July 28, 2013
MEGAN MCARDLE: We Don’t Need Tougher Standards For Self-Defense.
Right now, it feels wrong to many people because a boy who was walking home with Skittles and iced tea has ended up dead. But as lawyers say, “hard cases make bad law.” The law will always have some sad cases that can’t be prosecuted, or some cases where someone doing something understandable gets jail time for breaking the law. Laws written in response to public outcry about those hard cases are usually bad laws. They are the equivalent of deciding to give everyone an ANA test because of the tragic death of someone with undiagnosed lupus.
In both cases, we’re focusing on the emotional impact of the false negative that is right before us, and not all the other cases where false positives could be disastrous. Imagine that someone you have had words with — your editor, perhaps — attacks you, and there are no witnesses to the attack. Fearing for your life, you stab him, and he dies. Should the law require you to prove that you acted in self-defense, beyond a reasonable doubt? How could you?
Imagine now that it is a black teenager attacked by a racist 23-year-old looking for a fight, or a woman whose abusive boyfriend finally threatened to kill her. Do you want those people to have to prove that it was self-defense beyond a reasonable doubt? Should the prosecution be able to send them to prison for decades because it’s possible that they were the aggressor — not even likely, just possible? Should they have to wait until they have suffered life-threatening damage in order to justify protecting themselves?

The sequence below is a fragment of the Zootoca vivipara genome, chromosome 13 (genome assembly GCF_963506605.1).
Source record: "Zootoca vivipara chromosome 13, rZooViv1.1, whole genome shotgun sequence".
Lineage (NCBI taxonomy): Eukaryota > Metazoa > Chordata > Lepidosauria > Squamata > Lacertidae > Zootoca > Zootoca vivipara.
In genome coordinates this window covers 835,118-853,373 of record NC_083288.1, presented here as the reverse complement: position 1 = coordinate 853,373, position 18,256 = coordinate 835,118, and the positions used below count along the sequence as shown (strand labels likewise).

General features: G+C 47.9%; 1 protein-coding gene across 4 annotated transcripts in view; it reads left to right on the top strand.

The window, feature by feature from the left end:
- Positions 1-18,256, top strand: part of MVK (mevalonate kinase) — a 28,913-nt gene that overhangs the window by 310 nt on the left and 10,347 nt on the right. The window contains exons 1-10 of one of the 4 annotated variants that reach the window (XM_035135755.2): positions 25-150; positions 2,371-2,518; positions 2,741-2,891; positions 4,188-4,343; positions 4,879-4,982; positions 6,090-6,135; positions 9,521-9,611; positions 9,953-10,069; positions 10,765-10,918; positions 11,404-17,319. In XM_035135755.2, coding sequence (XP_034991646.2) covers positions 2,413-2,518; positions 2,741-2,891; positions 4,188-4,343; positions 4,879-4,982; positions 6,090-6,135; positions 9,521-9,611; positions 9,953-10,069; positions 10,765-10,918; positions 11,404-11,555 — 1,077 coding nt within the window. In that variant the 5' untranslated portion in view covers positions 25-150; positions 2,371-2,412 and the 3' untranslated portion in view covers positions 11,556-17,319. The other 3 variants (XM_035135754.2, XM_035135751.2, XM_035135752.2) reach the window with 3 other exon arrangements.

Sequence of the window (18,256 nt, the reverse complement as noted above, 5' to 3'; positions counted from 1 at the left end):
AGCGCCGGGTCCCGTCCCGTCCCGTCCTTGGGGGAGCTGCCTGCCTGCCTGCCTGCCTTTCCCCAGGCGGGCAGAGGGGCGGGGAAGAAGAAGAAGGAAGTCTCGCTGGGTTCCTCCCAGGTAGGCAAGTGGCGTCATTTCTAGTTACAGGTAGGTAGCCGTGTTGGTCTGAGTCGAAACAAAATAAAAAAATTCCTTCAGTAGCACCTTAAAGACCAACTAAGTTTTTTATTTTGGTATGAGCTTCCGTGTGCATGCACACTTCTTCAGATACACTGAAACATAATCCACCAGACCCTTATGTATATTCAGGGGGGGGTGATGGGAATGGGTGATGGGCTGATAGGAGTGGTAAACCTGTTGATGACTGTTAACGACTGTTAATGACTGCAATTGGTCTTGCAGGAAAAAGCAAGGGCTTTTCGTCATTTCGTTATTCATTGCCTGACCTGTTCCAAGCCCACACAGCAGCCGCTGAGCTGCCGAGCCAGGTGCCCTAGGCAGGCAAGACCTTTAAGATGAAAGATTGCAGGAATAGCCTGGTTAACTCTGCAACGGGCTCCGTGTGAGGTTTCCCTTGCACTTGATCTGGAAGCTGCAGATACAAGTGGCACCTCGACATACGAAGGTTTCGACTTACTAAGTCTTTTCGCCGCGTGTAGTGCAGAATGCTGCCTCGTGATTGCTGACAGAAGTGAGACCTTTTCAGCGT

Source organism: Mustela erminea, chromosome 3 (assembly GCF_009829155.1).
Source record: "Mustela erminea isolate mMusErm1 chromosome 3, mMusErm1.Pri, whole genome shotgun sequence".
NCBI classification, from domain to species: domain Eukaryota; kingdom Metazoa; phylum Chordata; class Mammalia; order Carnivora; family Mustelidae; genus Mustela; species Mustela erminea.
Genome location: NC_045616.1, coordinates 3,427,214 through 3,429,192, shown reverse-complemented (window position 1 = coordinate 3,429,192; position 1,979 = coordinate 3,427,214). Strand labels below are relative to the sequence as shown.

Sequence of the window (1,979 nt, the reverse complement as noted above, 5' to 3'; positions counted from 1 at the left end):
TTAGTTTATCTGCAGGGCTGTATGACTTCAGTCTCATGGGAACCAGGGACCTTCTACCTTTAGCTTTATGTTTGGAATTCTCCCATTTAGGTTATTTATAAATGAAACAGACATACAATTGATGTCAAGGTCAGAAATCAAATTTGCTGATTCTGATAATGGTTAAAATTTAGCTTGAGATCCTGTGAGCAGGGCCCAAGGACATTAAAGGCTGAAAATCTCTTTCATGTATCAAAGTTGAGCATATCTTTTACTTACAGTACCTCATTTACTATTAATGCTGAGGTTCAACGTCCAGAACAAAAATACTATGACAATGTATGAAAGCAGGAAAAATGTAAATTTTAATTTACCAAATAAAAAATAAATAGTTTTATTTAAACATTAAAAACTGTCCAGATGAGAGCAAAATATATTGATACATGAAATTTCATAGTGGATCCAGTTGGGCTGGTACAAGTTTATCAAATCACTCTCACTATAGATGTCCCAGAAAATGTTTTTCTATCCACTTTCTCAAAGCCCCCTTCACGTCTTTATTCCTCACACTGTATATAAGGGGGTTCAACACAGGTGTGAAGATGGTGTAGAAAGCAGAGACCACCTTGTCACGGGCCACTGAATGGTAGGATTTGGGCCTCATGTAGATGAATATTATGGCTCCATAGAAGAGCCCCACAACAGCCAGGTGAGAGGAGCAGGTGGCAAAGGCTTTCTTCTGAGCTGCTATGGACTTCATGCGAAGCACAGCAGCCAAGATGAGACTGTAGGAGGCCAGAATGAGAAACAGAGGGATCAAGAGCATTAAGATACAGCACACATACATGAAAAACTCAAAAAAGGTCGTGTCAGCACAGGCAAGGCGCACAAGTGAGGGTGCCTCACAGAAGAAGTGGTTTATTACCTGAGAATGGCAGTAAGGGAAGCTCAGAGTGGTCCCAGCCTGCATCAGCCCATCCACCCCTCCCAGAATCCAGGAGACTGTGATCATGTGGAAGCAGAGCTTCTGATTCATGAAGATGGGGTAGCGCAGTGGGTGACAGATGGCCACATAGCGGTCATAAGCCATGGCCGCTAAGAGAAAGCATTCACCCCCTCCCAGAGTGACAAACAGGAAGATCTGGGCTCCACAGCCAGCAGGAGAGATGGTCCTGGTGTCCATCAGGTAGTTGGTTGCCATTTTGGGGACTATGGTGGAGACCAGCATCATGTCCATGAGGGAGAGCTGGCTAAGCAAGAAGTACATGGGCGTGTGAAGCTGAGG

That seems insane to me.
Which is why you’ll never get a gig at MSNBC. But, to be fair, many of these people would be happy with special rules for black youths, or battered women, or whatever, so that they get the result they want. And if the categories don’t fit, well — you can always re-arrange them ad hoc, as the media did when they turned part-black, part-hispanic George Zimmerman into the reincarnation of Bull Connor.
This narrative has transformed Zimmerman, a man of racially mixed heritage that included white, Hispanic and black roots (a grandmother who helped raise him had an Afro-Peruvian father), into an honorary white male steeped in white privilege. It has cast him as a virulent racist even though he once had a black business partner, mentored African-American kids, lived in a neighborhood about 20 percent black, and participated in complaints about a white police lieutenant’s son getting away with beating a homeless black man.
This narrative has perpetuated the lie that Zimmerman’s history of calls to the police indicates obsessive racial paranoia. Thus, discussing the verdict on the PBS NewsHour, University of Connecticut professor and New Yorker contributor Jelani Cobb asserted that “Zimmerman had called the police 46 times in previous six years, only for African-Americans, only for African-American men.” Actually, prior to the call about Martin, only four of Zimmerman’s calls had to do with African-American men or teenage boys (and two of them were about individuals who Zimmerman thought matched the specific description of burglary suspects). Five involved complaints about whites, and one about two Hispanics and a white male; others were about such issues as a fire alarm going off, a reckless driver of unknown race, or an aggressive dog.
In this narrative, even Zimmerman’s concern for a black child—a 2011 call to report a young African-American boy walking unsupervised on a busy street, on which the police record notes, “compl[ainant] concerned for well-being”—has been twisted into crazed racism. Writing on the website of The New Republic, Stanford University law professor Richard Thompson Ford describes Zimmerman as “an edgy basket case” who called 911 about “the suspicious activities of a seven year old black boy.” This slander turns up in other left-of-center sources, such as ThinkProgress.org.
It has to be 1963 forever. Otherwise they’d have to ask some tough questions — of themselves. Read the whole thing.